Fruitvale Station (2013) — PICK

Selma (2014) — PICK


Christian faith plays a positive role in two memorable movies — both among my top 10 films of their years — about civil rights, police violence and the African American experience. The last time I wrote about Ryan Coogler’s Fruitvale Station was one year after Eric Garner was killed by an illicit police choke hold in 2014. The egregious recent killing of George Floyd by a Minneapolis police officer gives new relevance to the fact-based story of Oscar Grant III (Michael B. Jordan), who died, like Floyd, face down in police custody, killed by a bullet to the back in Oakland, California. The faith of Oscar’s mother (Octavia Spencer) is among the more striking recent Hollywood depictions of religion.

Faith is far more central in Ava DuVernay’s Selma, anchored by a brilliant performance by David Oyelowo (a devout Christian) as Martin Luther King Jr. — not only King’s own faith, but that of other clergy, Catholic, Orthodox and Protestant, who join his cause.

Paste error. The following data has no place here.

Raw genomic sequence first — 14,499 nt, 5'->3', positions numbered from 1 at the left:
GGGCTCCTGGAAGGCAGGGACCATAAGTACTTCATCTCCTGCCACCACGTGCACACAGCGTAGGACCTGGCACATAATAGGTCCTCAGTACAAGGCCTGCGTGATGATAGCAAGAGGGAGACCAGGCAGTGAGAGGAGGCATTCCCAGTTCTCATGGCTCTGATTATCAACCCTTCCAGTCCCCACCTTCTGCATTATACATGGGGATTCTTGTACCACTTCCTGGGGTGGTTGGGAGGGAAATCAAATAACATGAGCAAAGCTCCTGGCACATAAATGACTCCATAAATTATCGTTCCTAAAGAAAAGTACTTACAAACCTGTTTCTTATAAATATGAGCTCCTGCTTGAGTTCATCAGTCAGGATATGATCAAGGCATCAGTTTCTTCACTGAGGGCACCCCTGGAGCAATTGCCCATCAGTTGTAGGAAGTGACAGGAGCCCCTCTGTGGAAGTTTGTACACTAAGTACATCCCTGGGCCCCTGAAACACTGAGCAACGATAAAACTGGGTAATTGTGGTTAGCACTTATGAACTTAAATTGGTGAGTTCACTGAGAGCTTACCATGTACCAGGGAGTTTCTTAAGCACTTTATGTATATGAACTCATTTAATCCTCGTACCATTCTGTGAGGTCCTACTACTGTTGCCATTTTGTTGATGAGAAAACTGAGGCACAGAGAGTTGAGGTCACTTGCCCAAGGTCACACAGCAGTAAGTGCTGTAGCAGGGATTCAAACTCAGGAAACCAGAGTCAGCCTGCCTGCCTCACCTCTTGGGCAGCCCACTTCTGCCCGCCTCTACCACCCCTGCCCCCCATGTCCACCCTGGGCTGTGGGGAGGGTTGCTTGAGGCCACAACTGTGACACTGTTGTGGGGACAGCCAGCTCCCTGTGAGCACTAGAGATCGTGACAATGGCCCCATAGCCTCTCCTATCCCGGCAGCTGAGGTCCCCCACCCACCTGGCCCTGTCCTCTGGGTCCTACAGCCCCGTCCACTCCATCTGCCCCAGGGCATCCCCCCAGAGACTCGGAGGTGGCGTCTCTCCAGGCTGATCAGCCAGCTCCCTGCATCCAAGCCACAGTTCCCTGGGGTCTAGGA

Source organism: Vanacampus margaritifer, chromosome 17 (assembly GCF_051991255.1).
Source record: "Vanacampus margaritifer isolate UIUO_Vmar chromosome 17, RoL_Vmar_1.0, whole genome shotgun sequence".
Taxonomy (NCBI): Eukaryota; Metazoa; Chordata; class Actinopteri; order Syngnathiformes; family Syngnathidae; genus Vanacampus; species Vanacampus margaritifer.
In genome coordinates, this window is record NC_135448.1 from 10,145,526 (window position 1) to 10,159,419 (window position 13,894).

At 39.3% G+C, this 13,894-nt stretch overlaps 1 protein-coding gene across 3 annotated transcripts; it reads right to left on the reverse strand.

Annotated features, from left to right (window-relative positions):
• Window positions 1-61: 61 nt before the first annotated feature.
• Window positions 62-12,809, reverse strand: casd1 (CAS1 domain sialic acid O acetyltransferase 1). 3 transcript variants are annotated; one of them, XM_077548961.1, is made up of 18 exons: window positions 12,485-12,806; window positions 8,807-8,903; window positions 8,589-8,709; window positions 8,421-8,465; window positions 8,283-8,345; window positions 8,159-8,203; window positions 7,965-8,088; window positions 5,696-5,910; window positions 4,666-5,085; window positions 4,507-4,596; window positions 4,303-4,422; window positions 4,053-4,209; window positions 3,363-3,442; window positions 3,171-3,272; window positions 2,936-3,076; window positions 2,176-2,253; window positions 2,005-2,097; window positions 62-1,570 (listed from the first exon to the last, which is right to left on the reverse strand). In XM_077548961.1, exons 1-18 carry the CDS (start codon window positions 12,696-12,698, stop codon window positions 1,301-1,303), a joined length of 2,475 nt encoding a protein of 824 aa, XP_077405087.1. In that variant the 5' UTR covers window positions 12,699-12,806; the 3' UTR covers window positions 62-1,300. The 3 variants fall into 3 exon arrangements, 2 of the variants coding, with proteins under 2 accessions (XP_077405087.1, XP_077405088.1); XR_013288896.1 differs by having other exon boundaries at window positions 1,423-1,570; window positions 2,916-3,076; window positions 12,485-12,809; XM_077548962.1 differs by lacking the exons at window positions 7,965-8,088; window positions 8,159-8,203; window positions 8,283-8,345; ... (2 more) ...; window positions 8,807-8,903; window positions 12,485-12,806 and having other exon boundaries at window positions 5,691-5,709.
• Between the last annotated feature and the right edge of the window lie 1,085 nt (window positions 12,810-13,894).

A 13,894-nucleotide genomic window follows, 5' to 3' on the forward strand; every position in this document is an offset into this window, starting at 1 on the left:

Offering a welcome corrective to the sanitized depiction of King as an uncontroversial unifier, Selma dramatizes just how provocative — and effective — his style of nonviolent activism was.

 

CAVEAT SPECTATOR:  Fruitvale Station: Police roughness and a fatal shooting; sensuality and a scene of sexuality (no nudity); brief nonsexual nudity; offensive language, including limited profanity. Mature viewing. Selma: Strong violence; references to marital infidelity and brief audio of bedroom sounds; offensive language, including limited profanity. Teens and up.